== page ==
AT&T’s absolute monopoly of the supply of switched long-distance telephone services ended in 1976 with the rollout of MCI’s outlaw Execunet offering. Twenty years later, economists are questioning whether AT&T remains able to influence the prices at which long-distance services are sold and, if so, to what extent AT&T exercises this market power. The first scholarly studies in this area relied largely on theory and deduction, and their results were ambiguous. Empirical studies followed, but the issue has remained unresolved.

Paul MacAvoy, a distinguished economist at the Yale School of Management and coeditor of the voluminous AEI Studies in Telecommunications Deregulation series, weighs in with a comprehensive quantitative study purporting to show not only that AT&T retains considerable market power but also that the long-distance industry performs as a tacitly collusive, three-firm oligopoly with AT&T leading itself, MCI, and Sprint to supercompetitive profits. MacAvoy’s analysis shows that industry concentration and market shares stabilized around 1990 and that pricing and profit margins have converged and risen in lock step. The gravamen of MacAvoy’s thesis is that long-distance markets never have performed competitively and, due to the persistence of regulatory and antitrust constraints, have moved systematically away from competitive performance.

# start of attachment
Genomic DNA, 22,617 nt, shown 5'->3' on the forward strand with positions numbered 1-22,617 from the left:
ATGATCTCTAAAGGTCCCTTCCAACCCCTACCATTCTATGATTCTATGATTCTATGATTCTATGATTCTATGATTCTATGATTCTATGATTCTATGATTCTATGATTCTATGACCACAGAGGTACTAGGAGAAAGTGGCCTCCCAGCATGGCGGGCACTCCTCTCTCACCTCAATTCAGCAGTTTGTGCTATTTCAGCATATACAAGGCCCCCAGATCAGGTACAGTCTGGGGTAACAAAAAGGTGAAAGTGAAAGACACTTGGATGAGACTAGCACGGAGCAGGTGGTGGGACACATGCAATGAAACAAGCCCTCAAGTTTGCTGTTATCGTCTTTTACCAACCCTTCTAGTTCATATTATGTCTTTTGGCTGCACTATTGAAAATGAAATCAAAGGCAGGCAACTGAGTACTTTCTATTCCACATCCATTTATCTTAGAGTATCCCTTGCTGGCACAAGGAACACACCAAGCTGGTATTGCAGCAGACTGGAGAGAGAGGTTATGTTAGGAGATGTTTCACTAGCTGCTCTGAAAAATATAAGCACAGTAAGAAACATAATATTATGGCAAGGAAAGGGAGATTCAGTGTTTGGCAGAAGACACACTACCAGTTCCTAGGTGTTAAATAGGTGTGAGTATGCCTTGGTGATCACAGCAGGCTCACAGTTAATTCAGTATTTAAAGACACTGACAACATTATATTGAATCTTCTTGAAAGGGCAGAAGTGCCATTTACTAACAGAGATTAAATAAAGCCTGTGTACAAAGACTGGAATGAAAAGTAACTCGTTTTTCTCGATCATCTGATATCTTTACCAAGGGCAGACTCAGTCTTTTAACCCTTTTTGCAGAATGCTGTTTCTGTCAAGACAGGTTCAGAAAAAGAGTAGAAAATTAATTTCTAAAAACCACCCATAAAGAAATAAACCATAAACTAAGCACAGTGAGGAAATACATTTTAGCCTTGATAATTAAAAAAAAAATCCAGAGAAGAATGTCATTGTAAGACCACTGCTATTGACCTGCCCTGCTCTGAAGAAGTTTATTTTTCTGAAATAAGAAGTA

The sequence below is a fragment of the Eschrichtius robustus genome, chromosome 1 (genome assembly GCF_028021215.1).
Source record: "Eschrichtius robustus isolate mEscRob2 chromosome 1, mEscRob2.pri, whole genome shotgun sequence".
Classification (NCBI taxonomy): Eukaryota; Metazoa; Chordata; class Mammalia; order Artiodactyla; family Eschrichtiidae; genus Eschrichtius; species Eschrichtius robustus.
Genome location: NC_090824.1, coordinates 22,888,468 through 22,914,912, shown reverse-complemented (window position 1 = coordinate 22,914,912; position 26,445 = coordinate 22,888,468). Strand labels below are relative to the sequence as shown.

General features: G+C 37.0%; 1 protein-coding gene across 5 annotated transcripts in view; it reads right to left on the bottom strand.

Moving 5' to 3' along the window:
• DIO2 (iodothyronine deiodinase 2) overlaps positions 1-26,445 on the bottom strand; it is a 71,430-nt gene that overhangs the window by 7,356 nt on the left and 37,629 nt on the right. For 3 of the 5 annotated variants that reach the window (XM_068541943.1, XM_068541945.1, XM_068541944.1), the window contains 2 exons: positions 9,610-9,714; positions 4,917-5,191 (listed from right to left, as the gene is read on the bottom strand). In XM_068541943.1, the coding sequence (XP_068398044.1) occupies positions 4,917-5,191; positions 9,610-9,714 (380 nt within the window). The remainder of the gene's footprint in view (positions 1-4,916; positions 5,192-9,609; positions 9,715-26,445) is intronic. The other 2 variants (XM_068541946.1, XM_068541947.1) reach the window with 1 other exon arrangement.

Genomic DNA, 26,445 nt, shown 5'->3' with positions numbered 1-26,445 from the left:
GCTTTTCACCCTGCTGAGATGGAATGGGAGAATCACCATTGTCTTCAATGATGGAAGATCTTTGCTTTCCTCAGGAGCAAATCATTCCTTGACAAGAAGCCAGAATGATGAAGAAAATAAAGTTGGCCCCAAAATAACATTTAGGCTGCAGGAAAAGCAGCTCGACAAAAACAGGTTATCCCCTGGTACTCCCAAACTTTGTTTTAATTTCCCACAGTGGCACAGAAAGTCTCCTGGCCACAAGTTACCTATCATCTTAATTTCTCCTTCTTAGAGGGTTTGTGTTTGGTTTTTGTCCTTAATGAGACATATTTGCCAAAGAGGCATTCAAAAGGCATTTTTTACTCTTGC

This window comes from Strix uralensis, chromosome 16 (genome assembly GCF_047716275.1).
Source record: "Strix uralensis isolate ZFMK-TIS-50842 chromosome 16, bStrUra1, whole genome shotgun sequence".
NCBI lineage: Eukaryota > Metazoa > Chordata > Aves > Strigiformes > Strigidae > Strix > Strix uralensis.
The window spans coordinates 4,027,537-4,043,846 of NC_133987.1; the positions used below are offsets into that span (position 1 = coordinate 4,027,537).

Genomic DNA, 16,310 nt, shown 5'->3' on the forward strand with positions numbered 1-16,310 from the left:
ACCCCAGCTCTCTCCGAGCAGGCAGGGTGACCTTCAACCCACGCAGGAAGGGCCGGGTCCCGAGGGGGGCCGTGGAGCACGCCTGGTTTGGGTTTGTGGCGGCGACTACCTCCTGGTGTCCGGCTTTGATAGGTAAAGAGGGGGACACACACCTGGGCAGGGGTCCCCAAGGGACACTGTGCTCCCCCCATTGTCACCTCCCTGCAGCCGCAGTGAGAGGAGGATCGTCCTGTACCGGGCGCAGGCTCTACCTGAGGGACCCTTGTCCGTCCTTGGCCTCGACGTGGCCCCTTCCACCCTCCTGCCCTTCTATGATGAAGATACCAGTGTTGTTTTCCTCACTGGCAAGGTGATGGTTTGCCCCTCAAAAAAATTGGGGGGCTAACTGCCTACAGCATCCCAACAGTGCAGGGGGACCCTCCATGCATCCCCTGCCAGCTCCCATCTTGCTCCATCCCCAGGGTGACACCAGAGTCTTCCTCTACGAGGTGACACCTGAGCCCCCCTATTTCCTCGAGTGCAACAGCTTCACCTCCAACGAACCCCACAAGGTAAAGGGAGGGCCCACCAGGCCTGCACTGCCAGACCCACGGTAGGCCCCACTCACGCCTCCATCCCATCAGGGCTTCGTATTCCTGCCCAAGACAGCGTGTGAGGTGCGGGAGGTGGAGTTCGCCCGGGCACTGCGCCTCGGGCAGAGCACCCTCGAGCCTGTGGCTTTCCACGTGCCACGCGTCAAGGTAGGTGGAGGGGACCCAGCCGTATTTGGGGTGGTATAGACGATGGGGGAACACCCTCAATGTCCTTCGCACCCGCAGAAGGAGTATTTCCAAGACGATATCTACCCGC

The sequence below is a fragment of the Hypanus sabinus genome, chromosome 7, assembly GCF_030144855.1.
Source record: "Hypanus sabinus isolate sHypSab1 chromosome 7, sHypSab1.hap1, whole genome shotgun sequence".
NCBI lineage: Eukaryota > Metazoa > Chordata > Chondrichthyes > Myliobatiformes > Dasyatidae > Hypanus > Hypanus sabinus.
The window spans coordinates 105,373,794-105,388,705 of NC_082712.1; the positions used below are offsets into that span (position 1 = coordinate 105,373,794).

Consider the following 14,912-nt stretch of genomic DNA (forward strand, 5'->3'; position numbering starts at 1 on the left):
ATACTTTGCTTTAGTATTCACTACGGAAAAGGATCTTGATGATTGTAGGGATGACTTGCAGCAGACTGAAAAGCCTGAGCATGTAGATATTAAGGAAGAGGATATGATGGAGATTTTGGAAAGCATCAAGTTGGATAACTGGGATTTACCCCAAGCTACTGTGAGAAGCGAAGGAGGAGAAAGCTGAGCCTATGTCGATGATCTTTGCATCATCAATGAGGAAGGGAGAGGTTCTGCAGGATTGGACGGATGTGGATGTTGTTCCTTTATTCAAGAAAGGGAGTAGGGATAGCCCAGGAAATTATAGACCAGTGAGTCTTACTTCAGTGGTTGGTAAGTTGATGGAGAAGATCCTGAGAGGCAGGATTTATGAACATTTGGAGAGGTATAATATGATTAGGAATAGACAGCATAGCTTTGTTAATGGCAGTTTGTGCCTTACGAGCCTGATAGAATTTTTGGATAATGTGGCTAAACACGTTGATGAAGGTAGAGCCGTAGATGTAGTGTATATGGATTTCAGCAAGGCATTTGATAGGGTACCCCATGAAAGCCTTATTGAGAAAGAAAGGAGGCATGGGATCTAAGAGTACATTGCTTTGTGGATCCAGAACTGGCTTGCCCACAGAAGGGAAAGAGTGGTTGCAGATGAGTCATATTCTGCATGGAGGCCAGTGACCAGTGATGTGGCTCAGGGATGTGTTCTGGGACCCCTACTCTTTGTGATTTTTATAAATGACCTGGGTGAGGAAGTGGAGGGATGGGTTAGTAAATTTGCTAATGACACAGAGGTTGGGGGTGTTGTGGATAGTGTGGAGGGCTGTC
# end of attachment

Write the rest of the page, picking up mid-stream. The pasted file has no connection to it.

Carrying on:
MacAvoy’s conclusions call into question the efficacy and direction of national telecommunications policy. If twenty years of regulatory and antitrust policy have failed to produce robust competition, then that policy has been a dismal and costly failure. His conclusions warrant attention, especially because policymakers have launched an even more adventuresome and potentially costly plan to transform the local telephone service monopoly into a competitive industry.

The book’s title understates the thrust of its argument: it is not that the government tried and failed to create a competitive market but, rather, that the government didn’t try at all. MacAvoy documents how federal regulatory and antitrust policies have been used to hamstring AT&T and to nurture its rivals, all to the detriment of competition. He suggests two possible explanations for these policies: regulators enjoy micromanaging the industry and have been reluctant to stop; and, more ominously, regulators may believe that unfettered competition is unsustainable.